Soils are classified as mineral, organic, synthetic and fertile topsoil. They
are usually blended together in different ratios. Soil considerations include:
- Vegetation Requirements
and Nutrient Retention
- Drainage Design
- Porosity and Compaction
Restrictions on Structure
- Resistance to Fire
- Structure for Plant
Plant specifications are determined by the landscape
architect or a horticulturist. Designs are
classified as High Profile and Low Profile.
Low Profile planting
systems are generally composed of plants
less than 24 inches tall. A single layer
of root protection is usually required.
Low profile designs typically include grasses,
herbs, wild flowers and sedums. Low profile
systems are considered low maintenance.
Click to download Low Profile Specifications
High Profile plantings, in
excess of 24 inches high, or with aggressive
root systems utilize multiple layers of root
protection. High profile systems include shrubbery,
decorative trees,and sod. High profile systems
are generally high maintenance designs.
to download High Profile Specifications
- Root System Anchorage
- Reactivity to Direct Sunlight
- Drought and Wind Resistance
- Maintenance Requirements
- Local Climatic Condition
- Wildlife Habitat
It is a standard roofing industry recommendation
that all roofs have an ongoing maintenance
program. Green Roof— Roofscapes also
require a programmed cycle of care and maintenance
appropriate for the planting design.
All Barrett membranes are UL Class A and many
are FM Class I-90 approved, however, UL and FM
do not yet address Green Roof— Roofscape
designs. Ballast weights are easily adjusted
to comply with industry standards. Wind erosion
of the soil can be addressed with a number of
design features including geotextile erosion
control mats. Newly planted shrubbery and ornamental
trees should be anchored to prevent uprooting
Green Roof — Roofscapes that are properly
maintained are generally considered to be acceptably
fire resistant. Consult local code officials.
Green Roof — Roofscapes are almost always
installed over concrete decks which produces a
high degree of interior fire protection.
Most Green Roof— Roofscape
systems are irrigated with sprinklers, providing
additional fire protection. Nonirrigated systems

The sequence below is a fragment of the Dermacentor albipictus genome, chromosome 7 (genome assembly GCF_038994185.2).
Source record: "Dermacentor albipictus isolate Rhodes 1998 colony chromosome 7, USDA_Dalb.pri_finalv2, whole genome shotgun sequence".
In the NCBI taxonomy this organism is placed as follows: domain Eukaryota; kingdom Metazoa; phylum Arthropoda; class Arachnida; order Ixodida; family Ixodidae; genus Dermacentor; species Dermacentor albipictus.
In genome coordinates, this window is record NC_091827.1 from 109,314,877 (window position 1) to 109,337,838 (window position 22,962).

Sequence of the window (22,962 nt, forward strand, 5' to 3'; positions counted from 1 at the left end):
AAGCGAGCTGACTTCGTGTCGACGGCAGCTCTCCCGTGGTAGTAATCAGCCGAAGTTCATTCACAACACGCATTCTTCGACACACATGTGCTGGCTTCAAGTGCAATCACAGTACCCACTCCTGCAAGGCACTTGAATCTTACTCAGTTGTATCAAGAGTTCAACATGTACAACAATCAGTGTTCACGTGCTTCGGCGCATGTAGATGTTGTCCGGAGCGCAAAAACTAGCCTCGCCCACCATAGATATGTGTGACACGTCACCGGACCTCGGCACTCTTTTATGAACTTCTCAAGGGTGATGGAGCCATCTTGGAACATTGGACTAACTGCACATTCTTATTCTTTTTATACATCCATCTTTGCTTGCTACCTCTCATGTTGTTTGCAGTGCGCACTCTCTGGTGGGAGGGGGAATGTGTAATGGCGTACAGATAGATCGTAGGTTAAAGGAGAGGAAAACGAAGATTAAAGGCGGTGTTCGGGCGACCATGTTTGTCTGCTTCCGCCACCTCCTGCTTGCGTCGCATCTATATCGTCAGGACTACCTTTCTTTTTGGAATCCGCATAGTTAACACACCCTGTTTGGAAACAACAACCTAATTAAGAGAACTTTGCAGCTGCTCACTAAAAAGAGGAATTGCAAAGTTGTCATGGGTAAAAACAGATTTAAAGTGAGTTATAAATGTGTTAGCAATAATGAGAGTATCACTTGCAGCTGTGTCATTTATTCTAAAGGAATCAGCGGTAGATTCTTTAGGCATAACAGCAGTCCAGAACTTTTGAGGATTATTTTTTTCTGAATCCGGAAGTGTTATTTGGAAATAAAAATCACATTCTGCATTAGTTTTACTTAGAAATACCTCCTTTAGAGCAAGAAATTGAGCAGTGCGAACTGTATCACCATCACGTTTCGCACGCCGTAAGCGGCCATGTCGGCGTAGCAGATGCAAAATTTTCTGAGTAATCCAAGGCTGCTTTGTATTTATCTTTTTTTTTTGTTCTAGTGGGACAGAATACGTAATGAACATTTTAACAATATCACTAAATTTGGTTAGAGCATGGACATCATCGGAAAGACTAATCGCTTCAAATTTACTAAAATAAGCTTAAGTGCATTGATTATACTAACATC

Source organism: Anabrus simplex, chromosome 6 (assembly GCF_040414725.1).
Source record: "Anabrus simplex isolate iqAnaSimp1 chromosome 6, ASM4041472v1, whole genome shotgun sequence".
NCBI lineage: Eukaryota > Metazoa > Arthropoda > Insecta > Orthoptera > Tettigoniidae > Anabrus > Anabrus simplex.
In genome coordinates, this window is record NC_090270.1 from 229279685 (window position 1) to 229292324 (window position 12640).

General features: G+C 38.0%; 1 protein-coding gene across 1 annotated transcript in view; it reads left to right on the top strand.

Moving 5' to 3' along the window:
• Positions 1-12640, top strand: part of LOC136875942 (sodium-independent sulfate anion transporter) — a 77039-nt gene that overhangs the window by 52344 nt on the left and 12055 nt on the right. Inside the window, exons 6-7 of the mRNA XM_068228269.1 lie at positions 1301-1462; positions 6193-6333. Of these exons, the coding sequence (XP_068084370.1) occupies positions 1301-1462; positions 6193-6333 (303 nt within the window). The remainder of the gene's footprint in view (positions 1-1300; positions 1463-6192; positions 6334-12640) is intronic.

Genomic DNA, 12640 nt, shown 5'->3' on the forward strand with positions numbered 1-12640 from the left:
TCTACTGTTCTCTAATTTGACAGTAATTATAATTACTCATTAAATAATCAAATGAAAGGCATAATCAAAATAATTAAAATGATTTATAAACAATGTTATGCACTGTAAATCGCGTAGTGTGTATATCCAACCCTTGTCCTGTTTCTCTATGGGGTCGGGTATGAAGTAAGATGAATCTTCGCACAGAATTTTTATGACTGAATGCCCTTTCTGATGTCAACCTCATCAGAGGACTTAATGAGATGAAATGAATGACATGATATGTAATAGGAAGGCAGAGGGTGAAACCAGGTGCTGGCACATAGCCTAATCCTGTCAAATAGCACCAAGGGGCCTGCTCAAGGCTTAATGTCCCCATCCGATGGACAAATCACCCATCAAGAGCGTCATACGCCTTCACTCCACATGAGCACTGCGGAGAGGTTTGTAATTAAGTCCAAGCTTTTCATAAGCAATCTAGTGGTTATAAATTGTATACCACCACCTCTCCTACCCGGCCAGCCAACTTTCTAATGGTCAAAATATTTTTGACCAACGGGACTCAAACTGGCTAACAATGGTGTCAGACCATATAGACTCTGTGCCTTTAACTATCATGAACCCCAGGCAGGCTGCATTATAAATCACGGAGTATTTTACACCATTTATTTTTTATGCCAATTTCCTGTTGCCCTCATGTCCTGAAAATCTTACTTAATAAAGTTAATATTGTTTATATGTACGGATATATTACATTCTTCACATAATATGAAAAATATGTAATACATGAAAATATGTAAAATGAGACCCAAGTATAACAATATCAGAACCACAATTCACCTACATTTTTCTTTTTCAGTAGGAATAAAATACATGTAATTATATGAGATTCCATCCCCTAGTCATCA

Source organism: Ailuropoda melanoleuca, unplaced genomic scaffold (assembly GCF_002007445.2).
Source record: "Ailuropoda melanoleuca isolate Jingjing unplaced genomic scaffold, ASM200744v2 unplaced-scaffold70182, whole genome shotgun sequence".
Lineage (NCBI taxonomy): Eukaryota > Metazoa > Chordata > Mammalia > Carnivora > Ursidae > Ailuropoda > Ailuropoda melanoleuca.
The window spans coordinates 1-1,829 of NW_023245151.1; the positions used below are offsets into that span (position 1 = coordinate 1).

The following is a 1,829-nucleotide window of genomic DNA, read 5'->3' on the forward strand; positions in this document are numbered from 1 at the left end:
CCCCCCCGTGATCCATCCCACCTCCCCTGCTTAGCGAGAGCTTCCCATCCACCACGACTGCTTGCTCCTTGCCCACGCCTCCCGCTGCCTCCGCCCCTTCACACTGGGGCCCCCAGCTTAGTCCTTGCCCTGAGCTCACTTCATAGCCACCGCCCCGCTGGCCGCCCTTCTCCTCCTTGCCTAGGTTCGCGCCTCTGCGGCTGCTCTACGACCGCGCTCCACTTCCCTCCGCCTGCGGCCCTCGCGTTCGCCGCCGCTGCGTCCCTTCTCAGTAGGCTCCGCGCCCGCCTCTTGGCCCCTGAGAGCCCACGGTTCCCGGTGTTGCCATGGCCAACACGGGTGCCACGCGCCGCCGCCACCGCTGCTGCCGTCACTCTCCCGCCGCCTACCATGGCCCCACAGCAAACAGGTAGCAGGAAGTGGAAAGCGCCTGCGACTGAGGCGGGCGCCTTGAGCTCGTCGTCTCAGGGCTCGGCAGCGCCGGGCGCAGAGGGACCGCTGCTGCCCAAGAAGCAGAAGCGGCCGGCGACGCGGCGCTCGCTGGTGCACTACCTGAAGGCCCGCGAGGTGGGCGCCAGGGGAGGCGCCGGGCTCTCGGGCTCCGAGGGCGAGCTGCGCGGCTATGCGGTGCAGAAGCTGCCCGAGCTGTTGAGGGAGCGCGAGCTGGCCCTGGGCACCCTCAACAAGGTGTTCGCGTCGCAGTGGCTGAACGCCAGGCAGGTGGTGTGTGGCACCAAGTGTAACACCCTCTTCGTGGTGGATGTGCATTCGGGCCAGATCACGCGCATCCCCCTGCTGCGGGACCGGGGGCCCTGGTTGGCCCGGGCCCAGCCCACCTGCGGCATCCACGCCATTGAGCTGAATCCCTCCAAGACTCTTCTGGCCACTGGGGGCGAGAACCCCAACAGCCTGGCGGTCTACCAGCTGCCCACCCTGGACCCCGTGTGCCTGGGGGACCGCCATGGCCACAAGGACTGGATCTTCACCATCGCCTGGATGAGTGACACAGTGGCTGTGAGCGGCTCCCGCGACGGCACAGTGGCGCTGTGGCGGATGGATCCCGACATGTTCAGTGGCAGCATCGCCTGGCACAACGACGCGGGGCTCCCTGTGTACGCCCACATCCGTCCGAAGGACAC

require firebreaks or firebarrier every one hundred
feet, in each direction. Additional vegetation-free
zones are required at all roof top openings for
additional fire safety.
should be manually watered in periods of drought
to reduce fire risks. High organic content soil
is not recommended for fire-safety reasons.
Flashing conditions and perimeters are designed
without soil cover or plantings in a 24 to
36 inch wide border path which is typically
filled with gravel ballast or precast concrete
pavers set on pedestals. Flashing heights must
rise above the highest possible expected waterline,
in no event less than 8 inches above the membrane.
Drains are kept free of plantings and designed
with inspection and cleanout boxes. When soil depths
exceed six inches, planter drains are utilized
and installed in accordance with manufacturer’s
- If irrigation systems are not installed
as part of the system, access to a water source
must be provided.
- Plantings and soil mix are
chosen and designed by the Landscape Architect.
loads must be carefully evaluated by a structural
Engineer early in the design phase. Deadloads
can range from 21psf to over 100psf. For slopes
in excess of 3:12 consult Barrett Tech Services.
Roofscape Deadload Design Weights Are:
Membrane, root barrier, protection and insulation
Drainage - water retention 1.5 lbs
Soil, 2.5 inches of 1/3 organic, 2/3 mineral 14 lbs
Sedum plantings 1 lb
Roofscape total 21 lbs/ft2
Concrete pavers on pedestals 21 lbs/ft2
Gravel ballast 15-20 lbs/ft2
Information compliments of Barrett Roofing 1.800.647.0100